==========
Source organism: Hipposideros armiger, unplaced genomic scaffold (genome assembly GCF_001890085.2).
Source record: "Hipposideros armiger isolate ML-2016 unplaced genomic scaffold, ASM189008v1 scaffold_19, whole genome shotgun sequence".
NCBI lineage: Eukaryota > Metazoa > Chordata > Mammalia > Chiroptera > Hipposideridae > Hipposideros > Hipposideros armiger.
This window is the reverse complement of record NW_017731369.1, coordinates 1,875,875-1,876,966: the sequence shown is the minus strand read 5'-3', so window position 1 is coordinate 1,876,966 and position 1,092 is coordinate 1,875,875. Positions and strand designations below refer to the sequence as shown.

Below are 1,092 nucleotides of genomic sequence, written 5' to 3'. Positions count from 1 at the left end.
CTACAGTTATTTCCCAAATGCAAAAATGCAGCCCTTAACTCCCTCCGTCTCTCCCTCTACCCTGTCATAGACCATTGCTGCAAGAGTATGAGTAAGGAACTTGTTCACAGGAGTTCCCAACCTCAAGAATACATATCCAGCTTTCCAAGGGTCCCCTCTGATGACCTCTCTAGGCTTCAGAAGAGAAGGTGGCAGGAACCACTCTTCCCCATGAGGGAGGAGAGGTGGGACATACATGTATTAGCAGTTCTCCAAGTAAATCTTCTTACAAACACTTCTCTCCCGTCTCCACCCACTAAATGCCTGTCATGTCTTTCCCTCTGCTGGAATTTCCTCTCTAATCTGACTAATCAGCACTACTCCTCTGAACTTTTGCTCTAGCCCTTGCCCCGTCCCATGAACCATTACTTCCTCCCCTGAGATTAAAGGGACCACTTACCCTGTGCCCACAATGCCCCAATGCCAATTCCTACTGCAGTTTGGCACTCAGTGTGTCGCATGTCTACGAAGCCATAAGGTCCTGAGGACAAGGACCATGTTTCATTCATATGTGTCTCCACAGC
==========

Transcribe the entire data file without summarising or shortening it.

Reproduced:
Source organism: Hipposideros armiger, unplaced genomic scaffold (genome assembly GCF_001890085.2).
Source record: "Hipposideros armiger isolate ML-2016 unplaced genomic scaffold, ASM189008v1 scaffold_19, whole genome shotgun sequence".
NCBI lineage: Eukaryota > Metazoa > Chordata > Mammalia > Chiroptera > Hipposideridae > Hipposideros > Hipposideros armiger.
This window is the reverse complement of record NW_017731369.1, coordinates 1,875,875-1,876,966: the sequence shown is the minus strand read 5'-3', so window position 1 is coordinate 1,876,966 and position 1,092 is coordinate 1,875,875. Positions and strand designations below refer to the sequence as shown.

Below are 1,092 nucleotides of genomic sequence, written 5' to 3'. Positions count from 1 at the left end.
CTACAGTTATTTCCCAAATGCAAAAATGCAGCCCTTAACTCCCTCCGTCTCTCCCTCTACCCTGTCATAGACCATTGCTGCAAGAGTATGAGTAAGGAACTTGTTCACAGGAGTTCCCAACCTCAAGAATACATATCCAGCTTTCCAAGGGTCCCCTCTGATGACCTCTCTAGGCTTCAGAAGAGAAGGTGGCAGGAACCACTCTTCCCCATGAGGGAGGAGAGGTGGGACATACATGTATTAGCAGTTCTCCAAGTAAATCTTCTTACAAACACTTCTCTCCCGTCTCCACCCACTAAATGCCTGTCATGTCTTTCCCTCTGCTGGAATTTCCTCTCTAATCTGACTAATCAGCACTACTCCTCTGAACTTTTGCTCTAGCCCTTGCCCCGTCCCATGAACCATTACTTCCTCCCCTGAGATTAAAGGGACCACTTACCCTGTGCCCACAATGCCCCAATGCCAATTCCTACTGCAGTTTGGCACTCAGTGTGTCGCATGTCTACGAAGCCATAAGGTCCTGAGGACAAGGACCATGTTTCATTCATATGTGTCTCCACAGC